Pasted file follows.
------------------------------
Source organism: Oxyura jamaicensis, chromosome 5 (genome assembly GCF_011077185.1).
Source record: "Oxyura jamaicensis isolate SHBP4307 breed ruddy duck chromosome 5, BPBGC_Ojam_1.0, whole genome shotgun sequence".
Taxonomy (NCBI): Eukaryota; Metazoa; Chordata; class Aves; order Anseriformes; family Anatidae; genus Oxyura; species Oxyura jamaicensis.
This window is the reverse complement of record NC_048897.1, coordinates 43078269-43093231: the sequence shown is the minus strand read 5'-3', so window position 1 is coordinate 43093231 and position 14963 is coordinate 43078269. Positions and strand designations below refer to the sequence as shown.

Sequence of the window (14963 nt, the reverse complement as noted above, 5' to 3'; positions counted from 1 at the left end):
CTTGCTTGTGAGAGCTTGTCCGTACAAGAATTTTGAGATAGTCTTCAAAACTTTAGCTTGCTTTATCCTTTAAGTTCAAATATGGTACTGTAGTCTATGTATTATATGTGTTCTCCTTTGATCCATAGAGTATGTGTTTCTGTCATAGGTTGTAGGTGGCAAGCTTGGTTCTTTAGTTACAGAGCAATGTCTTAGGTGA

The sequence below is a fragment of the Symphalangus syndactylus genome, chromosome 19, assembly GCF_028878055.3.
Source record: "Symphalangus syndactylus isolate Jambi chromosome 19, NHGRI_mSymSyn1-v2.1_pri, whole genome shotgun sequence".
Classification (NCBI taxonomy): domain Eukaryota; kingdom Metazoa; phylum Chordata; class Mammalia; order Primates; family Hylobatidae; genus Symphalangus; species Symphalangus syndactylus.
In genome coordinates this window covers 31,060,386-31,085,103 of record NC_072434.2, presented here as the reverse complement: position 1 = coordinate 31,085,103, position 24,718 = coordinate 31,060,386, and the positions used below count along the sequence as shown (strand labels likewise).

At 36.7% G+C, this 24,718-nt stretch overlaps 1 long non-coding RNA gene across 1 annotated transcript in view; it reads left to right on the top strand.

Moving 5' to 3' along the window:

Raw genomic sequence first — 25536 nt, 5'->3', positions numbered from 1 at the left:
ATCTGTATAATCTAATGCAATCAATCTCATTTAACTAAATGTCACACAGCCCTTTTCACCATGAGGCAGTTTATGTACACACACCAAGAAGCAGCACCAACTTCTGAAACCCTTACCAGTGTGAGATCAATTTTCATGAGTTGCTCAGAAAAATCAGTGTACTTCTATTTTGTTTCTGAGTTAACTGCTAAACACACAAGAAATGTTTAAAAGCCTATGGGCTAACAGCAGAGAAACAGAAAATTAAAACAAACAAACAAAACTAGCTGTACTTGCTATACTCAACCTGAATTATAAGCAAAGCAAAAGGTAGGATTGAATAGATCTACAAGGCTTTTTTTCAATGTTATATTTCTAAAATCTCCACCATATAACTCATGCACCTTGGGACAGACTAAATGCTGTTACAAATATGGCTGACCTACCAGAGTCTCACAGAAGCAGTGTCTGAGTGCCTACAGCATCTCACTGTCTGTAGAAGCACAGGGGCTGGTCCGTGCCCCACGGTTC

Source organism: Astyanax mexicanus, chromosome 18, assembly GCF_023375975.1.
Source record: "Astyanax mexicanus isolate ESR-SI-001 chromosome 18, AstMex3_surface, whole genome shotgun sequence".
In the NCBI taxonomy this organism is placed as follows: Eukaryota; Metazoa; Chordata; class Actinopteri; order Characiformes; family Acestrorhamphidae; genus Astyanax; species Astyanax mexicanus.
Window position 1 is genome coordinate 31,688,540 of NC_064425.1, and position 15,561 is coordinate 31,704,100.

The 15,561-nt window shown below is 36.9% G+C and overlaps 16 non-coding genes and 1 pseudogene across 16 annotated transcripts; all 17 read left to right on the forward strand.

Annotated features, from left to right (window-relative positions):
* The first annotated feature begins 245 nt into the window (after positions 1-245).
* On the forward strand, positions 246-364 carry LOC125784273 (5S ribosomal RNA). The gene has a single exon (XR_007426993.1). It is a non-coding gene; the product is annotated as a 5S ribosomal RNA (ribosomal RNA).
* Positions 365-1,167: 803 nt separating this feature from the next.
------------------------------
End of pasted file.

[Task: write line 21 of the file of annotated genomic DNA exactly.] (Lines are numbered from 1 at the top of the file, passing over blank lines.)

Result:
* The first annotated feature begins 245 nt into the window (after positions 1-245).